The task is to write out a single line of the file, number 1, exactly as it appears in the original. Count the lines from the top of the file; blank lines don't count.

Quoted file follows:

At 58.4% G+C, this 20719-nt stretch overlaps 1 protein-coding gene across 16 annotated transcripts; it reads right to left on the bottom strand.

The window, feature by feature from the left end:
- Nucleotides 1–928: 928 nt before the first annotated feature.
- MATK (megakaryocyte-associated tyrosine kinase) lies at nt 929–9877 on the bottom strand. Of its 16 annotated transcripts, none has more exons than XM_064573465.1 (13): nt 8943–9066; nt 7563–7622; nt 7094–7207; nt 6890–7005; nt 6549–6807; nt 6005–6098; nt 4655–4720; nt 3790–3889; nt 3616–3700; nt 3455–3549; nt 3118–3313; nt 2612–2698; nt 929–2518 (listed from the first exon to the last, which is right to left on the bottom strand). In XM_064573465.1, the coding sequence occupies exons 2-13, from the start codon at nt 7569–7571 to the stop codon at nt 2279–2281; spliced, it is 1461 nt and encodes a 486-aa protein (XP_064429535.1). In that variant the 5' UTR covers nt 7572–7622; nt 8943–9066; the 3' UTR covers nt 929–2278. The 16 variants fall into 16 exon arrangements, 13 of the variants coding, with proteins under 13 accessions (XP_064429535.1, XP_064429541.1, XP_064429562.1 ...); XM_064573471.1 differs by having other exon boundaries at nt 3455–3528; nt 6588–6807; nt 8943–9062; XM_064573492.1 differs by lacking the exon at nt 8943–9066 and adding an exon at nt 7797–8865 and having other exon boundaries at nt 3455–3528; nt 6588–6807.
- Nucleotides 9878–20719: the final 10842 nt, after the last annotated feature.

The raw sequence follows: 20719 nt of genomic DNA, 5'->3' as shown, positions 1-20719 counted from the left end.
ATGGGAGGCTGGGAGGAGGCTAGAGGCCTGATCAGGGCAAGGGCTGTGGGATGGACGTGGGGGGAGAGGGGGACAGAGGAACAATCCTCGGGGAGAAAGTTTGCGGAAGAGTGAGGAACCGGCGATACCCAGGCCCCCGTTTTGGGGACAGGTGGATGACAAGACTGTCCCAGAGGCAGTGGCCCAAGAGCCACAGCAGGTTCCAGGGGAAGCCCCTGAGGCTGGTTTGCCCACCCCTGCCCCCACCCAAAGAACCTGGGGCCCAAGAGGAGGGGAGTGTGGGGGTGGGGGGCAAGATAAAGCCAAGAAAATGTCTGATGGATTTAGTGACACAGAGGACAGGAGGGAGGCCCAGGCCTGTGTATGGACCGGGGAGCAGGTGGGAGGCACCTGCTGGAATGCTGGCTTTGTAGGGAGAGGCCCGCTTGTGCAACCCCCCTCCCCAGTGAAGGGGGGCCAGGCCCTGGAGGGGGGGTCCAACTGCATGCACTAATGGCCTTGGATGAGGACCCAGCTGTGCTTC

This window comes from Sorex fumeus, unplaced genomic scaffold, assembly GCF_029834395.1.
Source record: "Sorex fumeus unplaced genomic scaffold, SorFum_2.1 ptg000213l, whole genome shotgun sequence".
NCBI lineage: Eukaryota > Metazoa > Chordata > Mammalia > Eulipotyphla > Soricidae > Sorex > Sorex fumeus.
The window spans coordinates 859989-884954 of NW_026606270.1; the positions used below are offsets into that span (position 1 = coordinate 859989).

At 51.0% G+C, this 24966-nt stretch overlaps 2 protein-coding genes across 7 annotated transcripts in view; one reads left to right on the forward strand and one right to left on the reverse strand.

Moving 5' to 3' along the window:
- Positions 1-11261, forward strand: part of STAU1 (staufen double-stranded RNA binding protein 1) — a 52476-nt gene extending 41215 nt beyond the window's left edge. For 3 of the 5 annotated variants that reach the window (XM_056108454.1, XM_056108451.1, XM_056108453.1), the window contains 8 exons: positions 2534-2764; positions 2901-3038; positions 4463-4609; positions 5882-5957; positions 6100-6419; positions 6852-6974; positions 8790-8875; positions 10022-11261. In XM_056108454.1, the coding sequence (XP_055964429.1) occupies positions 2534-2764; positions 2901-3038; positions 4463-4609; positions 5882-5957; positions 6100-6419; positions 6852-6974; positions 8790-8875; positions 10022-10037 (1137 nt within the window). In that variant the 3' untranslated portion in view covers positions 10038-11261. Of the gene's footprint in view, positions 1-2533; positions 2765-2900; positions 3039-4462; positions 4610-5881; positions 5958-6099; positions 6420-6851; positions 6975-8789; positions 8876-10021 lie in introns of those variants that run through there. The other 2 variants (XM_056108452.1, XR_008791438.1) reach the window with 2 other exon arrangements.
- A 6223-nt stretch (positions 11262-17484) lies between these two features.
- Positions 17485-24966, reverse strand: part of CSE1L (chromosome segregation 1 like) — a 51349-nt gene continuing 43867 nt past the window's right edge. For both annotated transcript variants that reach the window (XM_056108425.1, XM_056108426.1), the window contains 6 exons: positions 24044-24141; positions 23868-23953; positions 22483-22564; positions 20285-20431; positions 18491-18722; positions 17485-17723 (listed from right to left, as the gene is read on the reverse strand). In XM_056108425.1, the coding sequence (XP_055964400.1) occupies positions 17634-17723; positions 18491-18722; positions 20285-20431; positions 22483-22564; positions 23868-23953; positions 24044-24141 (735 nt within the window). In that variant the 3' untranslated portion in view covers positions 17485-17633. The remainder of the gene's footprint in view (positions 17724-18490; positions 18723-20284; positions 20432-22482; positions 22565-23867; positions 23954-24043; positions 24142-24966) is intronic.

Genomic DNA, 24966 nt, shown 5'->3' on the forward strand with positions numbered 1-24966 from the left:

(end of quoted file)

At 58.4% G+C, this 20719-nt stretch overlaps 1 protein-coding gene across 16 annotated transcripts; it reads right to left on the bottom strand.